Costume Designer Kevin Copenhaver did an extraordinary job. The dresses worn by the ladies were spot on. Whether they were poor and hard at work or all spiffed up for a dance or a show, even the accessories were planned well. The men's costumes did not disappoint, either. In scenes with the entire ensemble actively on stage, every single performer had a well-designed costume.

The show started with a review of Johnny's early life, but the story itself began with a line delivered by Troy Burgess, who portrayed young Cash, "Before there was Memphis, there was Arkansas". From that moment on, the audience was taken on a journey through Cash's life. Sometimes joyous, sometimes tragic, often a struggle, we were able to get to know Cash in a way we may never have otherwise. Through it all, the songs of the Man in Black gave evidence that his songwriting revolved around personal experiences. The fact that the whole story could be told through song was testament to his willingness throughout his career to share a part of himself through the stories he told. As the story progressed, I found myself reminiscing about my own childhood - evening gospel revivals, family sing-a-longs, and just good ole' music. During the gospel songs, I could even hear members of the audience joining in, having been moved by their own recollections.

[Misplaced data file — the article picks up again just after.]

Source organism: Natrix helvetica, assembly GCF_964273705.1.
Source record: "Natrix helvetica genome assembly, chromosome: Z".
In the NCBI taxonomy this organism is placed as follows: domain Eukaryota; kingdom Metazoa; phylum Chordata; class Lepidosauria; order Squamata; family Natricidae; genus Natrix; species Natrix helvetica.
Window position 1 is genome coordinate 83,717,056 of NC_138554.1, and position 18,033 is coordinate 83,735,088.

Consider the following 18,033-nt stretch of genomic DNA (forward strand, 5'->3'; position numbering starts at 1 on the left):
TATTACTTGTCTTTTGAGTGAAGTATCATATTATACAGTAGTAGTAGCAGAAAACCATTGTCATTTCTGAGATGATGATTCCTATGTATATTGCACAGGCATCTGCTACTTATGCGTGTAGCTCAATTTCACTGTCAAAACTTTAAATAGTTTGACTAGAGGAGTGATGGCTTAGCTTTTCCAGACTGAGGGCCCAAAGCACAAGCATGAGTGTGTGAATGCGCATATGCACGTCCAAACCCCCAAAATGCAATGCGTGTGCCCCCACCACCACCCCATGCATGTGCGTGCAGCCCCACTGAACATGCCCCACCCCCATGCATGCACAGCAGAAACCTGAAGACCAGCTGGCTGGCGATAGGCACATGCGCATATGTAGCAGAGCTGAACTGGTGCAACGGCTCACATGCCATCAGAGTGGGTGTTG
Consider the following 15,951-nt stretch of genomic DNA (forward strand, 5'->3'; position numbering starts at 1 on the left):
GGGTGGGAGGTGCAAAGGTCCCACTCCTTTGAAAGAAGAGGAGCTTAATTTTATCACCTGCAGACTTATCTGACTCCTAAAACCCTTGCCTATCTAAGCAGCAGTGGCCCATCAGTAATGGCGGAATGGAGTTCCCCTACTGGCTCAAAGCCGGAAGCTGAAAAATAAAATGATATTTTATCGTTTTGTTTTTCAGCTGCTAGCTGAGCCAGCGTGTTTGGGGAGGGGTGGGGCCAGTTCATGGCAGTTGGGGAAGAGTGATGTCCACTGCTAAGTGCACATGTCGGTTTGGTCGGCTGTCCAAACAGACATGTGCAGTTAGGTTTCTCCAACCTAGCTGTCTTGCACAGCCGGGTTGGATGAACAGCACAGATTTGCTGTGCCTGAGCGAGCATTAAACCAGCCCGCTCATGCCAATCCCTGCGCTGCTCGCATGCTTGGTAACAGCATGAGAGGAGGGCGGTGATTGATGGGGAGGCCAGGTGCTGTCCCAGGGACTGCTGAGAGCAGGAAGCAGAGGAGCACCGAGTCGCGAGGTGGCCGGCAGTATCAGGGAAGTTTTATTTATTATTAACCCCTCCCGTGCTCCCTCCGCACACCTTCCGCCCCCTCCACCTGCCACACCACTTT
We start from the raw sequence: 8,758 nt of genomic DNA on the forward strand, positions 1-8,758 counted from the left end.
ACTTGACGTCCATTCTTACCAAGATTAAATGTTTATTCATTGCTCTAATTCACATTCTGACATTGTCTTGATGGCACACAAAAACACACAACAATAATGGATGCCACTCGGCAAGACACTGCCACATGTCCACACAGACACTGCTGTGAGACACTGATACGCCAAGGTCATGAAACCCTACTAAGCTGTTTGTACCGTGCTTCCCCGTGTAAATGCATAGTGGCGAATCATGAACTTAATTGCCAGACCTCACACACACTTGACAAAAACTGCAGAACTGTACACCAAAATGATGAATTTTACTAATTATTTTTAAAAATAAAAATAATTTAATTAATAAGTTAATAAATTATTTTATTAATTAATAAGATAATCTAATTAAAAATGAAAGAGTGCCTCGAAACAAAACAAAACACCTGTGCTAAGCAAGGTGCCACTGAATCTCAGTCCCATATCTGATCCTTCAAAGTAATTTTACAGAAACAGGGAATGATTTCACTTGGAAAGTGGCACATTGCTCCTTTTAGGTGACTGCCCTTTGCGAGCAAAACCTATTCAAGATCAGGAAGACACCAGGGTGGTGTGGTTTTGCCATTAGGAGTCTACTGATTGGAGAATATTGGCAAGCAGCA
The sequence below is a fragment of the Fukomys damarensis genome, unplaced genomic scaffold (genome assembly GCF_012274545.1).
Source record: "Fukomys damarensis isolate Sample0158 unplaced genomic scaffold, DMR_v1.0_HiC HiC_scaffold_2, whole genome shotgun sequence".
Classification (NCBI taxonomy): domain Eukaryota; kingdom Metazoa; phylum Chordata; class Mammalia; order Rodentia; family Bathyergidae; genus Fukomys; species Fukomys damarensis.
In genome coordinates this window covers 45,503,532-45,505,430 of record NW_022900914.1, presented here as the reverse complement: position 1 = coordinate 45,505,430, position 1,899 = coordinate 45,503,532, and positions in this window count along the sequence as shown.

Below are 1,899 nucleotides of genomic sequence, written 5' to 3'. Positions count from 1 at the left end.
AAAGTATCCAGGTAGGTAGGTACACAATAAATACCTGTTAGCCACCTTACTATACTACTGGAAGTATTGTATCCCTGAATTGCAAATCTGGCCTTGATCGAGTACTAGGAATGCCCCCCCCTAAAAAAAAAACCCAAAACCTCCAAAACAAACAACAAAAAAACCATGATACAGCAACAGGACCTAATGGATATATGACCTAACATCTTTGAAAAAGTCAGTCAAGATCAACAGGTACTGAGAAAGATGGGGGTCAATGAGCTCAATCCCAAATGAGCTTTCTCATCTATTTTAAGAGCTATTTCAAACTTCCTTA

The cast was wonderful. Director Jason Edwards brought together a cast who worked well together, often exuding an air of family as they joined together to sing beautiful harmonies and deliver toe-tapping entertainment. Every musician on the stage was called upon to sing, act, and dance in the show in addition to playing their respective instruments and they did so with gusto. John Marshall, on upright bass, brought the audience back from intermission with his fantastic, almost supernatural ability to slap the strings and make incredible music. Brantley Kearns, fiddle player, was adorable in his many appearances, including an entertaining solo in "Delia's Gone".

Every voice was strong. Troy Burgess, had a voice that sounded nearly the same as Cash. Jason Edwards, representing older Cash, sounded a little less like Cash but had a silky smooth voice that was easy to listen to, whether he was singing or talking. Both actors had the singer's mannerisms, right down to the unique way Cash held his guitar. The ladies, Trenna Barnes and Jeri Sager, both portraying June Carter Cash, were equally talented.

Whether you are a fan of the music of Johnny Cash, I believe you will find something to like about this show. The bass notes that are so familiar in all of Cash's songs, and the great voices along with a meaningful story are bound to keep your toes a-tappin', your hand a-slappin', and your face a-smilin'!

RING OF FIRE: The Music of Johnny Cash (World Tour)
Casa Manana
3101 W. Lancaster Ave.
Fort Worth, Texas 76107

Limited run through June 10th
Shows are Tuesday - Thursday at 7:30 pm, Friday - Saturday at 8:00 pm and Sunday, June 10th at 2:00 pm.
Single tickets are $37.00-$62.00 plus fees and can be purchased by going to Call the Casa Manana box office at 817-332-2272 (M-F 10 am-4 pm) for more information.